NASA’s Jet Propulsion Lab Celebrates 80th Birthday

Posted: Nov 1 2016, 6:44am CDT | by , Updated: Nov 1 2016, 11:45pm CDT , in Latest Science News


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Happy Birthday JPL! NASA’s Jet Propulsion Lab Celebrates 80th Birthday
No Balloons for JPL's Birthday, Just a 'Satelloon' JPL's Jack James, manager of NASA's Mariner program exploring the inner solar systemGoldstone Tracking the Echo 'Satelloon'This is what greeted visitors to the Jet Propulsion Laboratory in December 1957. Echo, America's first communications satellite. This is what greeted visitors to the Jet Propulsion Laboratory in December 1957, before NASA was created and the lab became one of its centers. Image credit: NASA/JPL-Caltech
  • NASA’s Jet Propulsion Lab celebrates its 80th Anniversary

JPL, NASA’s Jet Propulsion Lab, is currently celebrating its 80th anniversary.

In 1936, seven young adults gathered together to convert their fantasies into reality. A functional rocket was the ultimate goal. This implanted seed was to burgeon into the modern space program.

The Space Age came in all its sophistication and the rest of the world took it in a stride. One of the original ideas that was raised in the brainstorm that went on way back in 1936 was a Jet Propulsion Lab. Today there is visible proof of this dream having come true.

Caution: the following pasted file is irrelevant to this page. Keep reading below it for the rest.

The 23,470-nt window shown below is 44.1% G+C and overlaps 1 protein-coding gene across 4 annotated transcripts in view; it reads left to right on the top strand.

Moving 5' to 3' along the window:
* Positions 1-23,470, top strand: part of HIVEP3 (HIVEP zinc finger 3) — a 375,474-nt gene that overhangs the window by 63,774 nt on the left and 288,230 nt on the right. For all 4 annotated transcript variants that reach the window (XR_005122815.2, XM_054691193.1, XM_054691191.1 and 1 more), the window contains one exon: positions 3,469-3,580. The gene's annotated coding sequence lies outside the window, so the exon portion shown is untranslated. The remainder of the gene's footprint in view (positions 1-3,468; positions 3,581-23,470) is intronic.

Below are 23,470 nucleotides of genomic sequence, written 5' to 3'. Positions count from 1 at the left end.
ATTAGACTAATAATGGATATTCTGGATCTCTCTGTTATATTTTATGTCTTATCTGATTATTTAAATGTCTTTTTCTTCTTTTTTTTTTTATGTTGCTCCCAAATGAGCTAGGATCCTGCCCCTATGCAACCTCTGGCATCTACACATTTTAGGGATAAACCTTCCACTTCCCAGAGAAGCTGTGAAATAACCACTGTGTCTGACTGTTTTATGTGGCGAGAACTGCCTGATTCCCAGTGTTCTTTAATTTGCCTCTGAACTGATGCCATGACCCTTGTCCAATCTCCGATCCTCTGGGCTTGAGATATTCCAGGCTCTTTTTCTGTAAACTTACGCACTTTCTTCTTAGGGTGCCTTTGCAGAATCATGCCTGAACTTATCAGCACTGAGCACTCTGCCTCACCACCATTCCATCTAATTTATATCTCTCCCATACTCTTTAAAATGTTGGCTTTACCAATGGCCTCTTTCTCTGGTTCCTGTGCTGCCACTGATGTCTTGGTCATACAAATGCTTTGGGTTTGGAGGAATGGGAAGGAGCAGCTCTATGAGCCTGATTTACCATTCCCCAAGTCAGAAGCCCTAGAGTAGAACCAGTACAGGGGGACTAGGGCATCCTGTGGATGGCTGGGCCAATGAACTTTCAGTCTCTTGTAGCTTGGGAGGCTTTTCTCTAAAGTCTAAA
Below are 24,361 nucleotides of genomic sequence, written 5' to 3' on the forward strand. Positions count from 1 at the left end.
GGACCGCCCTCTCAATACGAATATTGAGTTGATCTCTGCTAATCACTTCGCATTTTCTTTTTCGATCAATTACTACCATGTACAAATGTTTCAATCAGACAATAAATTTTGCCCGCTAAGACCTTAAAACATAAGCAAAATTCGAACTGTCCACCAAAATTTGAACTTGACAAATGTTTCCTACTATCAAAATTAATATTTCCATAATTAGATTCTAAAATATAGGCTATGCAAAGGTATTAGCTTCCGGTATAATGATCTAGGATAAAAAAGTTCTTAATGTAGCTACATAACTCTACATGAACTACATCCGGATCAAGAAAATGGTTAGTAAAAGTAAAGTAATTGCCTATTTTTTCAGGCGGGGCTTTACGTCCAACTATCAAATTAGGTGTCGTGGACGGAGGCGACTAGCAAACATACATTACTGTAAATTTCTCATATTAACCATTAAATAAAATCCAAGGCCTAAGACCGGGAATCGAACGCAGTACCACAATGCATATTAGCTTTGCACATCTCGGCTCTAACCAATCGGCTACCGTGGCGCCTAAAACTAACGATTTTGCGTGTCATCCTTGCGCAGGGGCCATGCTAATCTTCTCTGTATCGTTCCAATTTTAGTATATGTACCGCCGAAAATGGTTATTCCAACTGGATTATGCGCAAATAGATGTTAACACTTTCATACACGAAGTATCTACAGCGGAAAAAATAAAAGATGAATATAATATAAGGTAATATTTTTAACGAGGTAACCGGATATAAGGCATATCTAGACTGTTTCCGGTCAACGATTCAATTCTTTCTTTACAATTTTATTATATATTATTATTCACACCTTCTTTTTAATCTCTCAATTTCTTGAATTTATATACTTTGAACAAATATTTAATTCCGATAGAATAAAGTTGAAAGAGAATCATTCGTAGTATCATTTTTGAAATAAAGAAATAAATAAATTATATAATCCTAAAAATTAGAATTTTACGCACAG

Yesterday was the 80th anniversary of this lab. The pioneers had taken a trek into the nearby foothills in order to light a rocket which then sped into the sky.

The Jet Propulsion Lab (JPL) today is a pretty creative place with laid-back researchers and technicians. Many of the staff and administration members wear jeans and sneakers to the premises.

JPL has seen many milestones along the way. In 1968, the first orbiting spacecraft was one of the achievements of JPL. Then Voyager I and II were launched in 1977. Finally, the Mars Rover was sent to the Red Planet in 1997.

Other than that, a series of fly-by missions to Jupiter and Saturn count among the other salient accomplishments of JPL. The Voyager launches didn’t go as per plan.

There were glitches in the technology along the way. It took NASA and JPL some time to figure out why the software was malfunctioning. Along the way, the technicians and staff learnt many important lessons.

They learnt from their mistakes and thus honed the process of sending spacecrafts into space to a razor blade. JPL’s failures are just stepping stones to success.

As for the Mars Rover, it was a case of “following the water”. The surface of Mars was studied and explored by looking everywhere for traces of water. This was in the belief that life forms and microbes may lie in the vicinity since 70% of all living organisms is water.

The mission control room of JPL remains its main nerve center. All the important decisions were taken from inside this chamber. It was only thanks to JPL that a moon landing took place in its original context.

Many other agencies tried but failed miserably at the difficult task. NASA's JPL is celebrating 80 years of experimentation and progress. It is with pride that its staff and administration look back on how far they have come since that fateful day in 1936.

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